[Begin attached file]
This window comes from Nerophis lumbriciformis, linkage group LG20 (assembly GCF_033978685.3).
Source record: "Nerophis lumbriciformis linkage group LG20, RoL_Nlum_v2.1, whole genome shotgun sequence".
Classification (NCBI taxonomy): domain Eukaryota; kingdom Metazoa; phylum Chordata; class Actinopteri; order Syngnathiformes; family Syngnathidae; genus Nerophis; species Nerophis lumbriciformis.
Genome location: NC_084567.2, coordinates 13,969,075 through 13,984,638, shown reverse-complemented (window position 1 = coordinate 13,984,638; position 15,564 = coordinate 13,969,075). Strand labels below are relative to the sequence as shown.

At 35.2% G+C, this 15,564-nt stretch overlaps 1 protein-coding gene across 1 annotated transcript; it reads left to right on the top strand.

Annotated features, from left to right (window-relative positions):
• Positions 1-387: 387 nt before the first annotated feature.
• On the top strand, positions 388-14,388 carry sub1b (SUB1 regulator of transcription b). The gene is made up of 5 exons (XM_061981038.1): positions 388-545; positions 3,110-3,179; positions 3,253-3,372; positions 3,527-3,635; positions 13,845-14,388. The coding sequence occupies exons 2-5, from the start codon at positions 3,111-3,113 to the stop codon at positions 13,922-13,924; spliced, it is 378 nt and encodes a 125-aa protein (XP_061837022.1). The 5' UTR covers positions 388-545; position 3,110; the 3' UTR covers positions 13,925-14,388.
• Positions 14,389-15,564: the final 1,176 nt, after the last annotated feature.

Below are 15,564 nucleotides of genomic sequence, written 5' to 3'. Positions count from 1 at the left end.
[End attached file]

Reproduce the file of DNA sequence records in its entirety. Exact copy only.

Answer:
This window comes from Nerophis lumbriciformis, linkage group LG20 (assembly GCF_033978685.3).
Source record: "Nerophis lumbriciformis linkage group LG20, RoL_Nlum_v2.1, whole genome shotgun sequence".
Classification (NCBI taxonomy): domain Eukaryota; kingdom Metazoa; phylum Chordata; class Actinopteri; order Syngnathiformes; family Syngnathidae; genus Nerophis; species Nerophis lumbriciformis.
Genome location: NC_084567.2, coordinates 13,969,075 through 13,984,638, shown reverse-complemented (window position 1 = coordinate 13,984,638; position 15,564 = coordinate 13,969,075). Strand labels below are relative to the sequence as shown.

At 35.2% G+C, this 15,564-nt stretch overlaps 1 protein-coding gene across 1 annotated transcript; it reads left to right on the top strand.

Annotated features, from left to right (window-relative positions):
• Positions 1-387: 387 nt before the first annotated feature.
• On the top strand, positions 388-14,388 carry sub1b (SUB1 regulator of transcription b). The gene is made up of 5 exons (XM_061981038.1): positions 388-545; positions 3,110-3,179; positions 3,253-3,372; positions 3,527-3,635; positions 13,845-14,388. The coding sequence occupies exons 2-5, from the start codon at positions 3,111-3,113 to the stop codon at positions 13,922-13,924; spliced, it is 378 nt and encodes a 125-aa protein (XP_061837022.1). The 5' UTR covers positions 388-545; position 3,110; the 3' UTR covers positions 13,925-14,388.
• Positions 14,389-15,564: the final 1,176 nt, after the last annotated feature.

Below are 15,564 nucleotides of genomic sequence, written 5' to 3'. Positions count from 1 at the left end.